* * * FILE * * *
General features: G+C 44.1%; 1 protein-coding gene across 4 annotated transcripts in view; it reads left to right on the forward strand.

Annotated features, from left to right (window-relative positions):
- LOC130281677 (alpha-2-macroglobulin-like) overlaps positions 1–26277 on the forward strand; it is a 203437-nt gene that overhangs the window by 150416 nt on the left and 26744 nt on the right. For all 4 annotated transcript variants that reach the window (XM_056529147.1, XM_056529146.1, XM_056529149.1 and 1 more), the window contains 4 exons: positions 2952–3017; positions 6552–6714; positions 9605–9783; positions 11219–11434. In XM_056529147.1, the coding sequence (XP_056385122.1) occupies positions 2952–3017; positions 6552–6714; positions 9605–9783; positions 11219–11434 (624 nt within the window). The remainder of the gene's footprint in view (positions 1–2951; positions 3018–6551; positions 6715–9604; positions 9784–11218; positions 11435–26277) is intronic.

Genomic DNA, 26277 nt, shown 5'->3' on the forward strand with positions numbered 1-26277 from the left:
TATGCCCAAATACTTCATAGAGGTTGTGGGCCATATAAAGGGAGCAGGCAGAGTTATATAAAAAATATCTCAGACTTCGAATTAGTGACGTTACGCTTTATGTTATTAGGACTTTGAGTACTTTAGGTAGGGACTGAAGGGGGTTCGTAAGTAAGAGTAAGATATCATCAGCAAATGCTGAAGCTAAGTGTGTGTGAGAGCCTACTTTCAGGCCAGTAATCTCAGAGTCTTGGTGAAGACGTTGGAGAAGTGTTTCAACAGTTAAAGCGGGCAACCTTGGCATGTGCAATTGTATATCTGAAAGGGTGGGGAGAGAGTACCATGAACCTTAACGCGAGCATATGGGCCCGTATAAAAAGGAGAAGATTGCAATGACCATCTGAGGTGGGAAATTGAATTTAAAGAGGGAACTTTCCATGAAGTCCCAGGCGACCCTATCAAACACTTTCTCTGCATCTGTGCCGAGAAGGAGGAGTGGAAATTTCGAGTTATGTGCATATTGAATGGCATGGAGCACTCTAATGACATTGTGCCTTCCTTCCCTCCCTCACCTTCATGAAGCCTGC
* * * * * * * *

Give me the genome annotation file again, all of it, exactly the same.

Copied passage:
General features: G+C 44.1%; 1 protein-coding gene across 4 annotated transcripts in view; it reads left to right on the forward strand.

Annotated features, from left to right (window-relative positions):
- LOC130281677 (alpha-2-macroglobulin-like) overlaps positions 1–26277 on the forward strand; it is a 203437-nt gene that overhangs the window by 150416 nt on the left and 26744 nt on the right. For all 4 annotated transcript variants that reach the window (XM_056529147.1, XM_056529146.1, XM_056529149.1 and 1 more), the window contains 4 exons: positions 2952–3017; positions 6552–6714; positions 9605–9783; positions 11219–11434. In XM_056529147.1, the coding sequence (XP_056385122.1) occupies positions 2952–3017; positions 6552–6714; positions 9605–9783; positions 11219–11434 (624 nt within the window). The remainder of the gene's footprint in view (positions 1–2951; positions 3018–6551; positions 6715–9604; positions 9784–11218; positions 11435–26277) is intronic.

Genomic DNA, 26277 nt, shown 5'->3' on the forward strand with positions numbered 1-26277 from the left:
TATGCCCAAATACTTCATAGAGGTTGTGGGCCATATAAAGGGAGCAGGCAGAGTTATATAAAAAATATCTCAGACTTCGAATTAGTGACGTTACGCTTTATGTTATTAGGACTTTGAGTACTTTAGGTAGGGACTGAAGGGGGTTCGTAAGTAAGAGTAAGATATCATCAGCAAATGCTGAAGCTAAGTGTGTGTGAGAGCCTACTTTCAGGCCAGTAATCTCAGAGTCTTGGTGAAGACGTTGGAGAAGTGTTTCAACAGTTAAAGCGGGCAACCTTGGCATGTGCAATTGTATATCTGAAAGGGTGGGGAGAGAGTACCATGAACCTTAACGCGAGCATATGGGCCCGTATAAAAAGGAGAAGATTGCAATGACCATCTGAGGTGGGAAATTGAATTTAAAGAGGGAACTTTCCATGAAGTCCCAGGCGACCCTATCAAACACTTTCTCTGCATCTGTGCCGAGAAGGAGGAGTGGAAATTTCGAGTTATGTGCATATTGAATGGCATGGAGCACTCTAATGACATTGTGCCTTCCTTCCCTCCCTCACCTTCATGAAGCCTGC